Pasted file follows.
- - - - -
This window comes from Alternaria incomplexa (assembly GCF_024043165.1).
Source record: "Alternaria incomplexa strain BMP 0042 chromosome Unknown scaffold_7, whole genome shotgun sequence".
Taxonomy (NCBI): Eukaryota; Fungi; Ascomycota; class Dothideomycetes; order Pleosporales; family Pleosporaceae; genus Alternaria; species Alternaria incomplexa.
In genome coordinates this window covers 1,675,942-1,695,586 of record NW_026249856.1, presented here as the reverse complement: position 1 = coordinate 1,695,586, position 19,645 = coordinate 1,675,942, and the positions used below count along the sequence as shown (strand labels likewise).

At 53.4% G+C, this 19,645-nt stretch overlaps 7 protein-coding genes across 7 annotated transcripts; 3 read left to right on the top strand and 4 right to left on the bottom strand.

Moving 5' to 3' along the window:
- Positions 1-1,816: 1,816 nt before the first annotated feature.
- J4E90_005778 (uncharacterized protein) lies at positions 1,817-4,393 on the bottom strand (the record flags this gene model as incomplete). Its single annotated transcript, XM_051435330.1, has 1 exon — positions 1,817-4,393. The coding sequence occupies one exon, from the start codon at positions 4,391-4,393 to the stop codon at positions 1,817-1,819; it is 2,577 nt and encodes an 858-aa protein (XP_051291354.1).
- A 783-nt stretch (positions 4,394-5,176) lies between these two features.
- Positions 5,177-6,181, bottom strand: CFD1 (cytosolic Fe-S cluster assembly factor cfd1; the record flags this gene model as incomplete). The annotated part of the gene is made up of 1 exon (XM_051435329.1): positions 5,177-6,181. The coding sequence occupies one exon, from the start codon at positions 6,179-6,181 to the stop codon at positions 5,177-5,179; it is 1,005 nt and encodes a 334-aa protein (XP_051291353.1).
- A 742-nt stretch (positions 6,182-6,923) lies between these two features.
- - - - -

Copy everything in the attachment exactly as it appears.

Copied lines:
This window comes from Alternaria incomplexa (assembly GCF_024043165.1).
Source record: "Alternaria incomplexa strain BMP 0042 chromosome Unknown scaffold_7, whole genome shotgun sequence".
Taxonomy (NCBI): Eukaryota; Fungi; Ascomycota; class Dothideomycetes; order Pleosporales; family Pleosporaceae; genus Alternaria; species Alternaria incomplexa.
In genome coordinates this window covers 1,675,942-1,695,586 of record NW_026249856.1, presented here as the reverse complement: position 1 = coordinate 1,695,586, position 19,645 = coordinate 1,675,942, and the positions used below count along the sequence as shown (strand labels likewise).

At 53.4% G+C, this 19,645-nt stretch overlaps 7 protein-coding genes across 7 annotated transcripts; 3 read left to right on the top strand and 4 right to left on the bottom strand.

Moving 5' to 3' along the window:
- Positions 1-1,816: 1,816 nt before the first annotated feature.
- J4E90_005778 (uncharacterized protein) lies at positions 1,817-4,393 on the bottom strand (the record flags this gene model as incomplete). Its single annotated transcript, XM_051435330.1, has 1 exon — positions 1,817-4,393. The coding sequence occupies one exon, from the start codon at positions 4,391-4,393 to the stop codon at positions 1,817-1,819; it is 2,577 nt and encodes an 858-aa protein (XP_051291354.1).
- A 783-nt stretch (positions 4,394-5,176) lies between these two features.
- Positions 5,177-6,181, bottom strand: CFD1 (cytosolic Fe-S cluster assembly factor cfd1; the record flags this gene model as incomplete). The annotated part of the gene is made up of 1 exon (XM_051435329.1): positions 5,177-6,181. The coding sequence occupies one exon, from the start codon at positions 6,179-6,181 to the stop codon at positions 5,177-5,179; it is 1,005 nt and encodes a 334-aa protein (XP_051291353.1).
- A 742-nt stretch (positions 6,182-6,923) lies between these two features.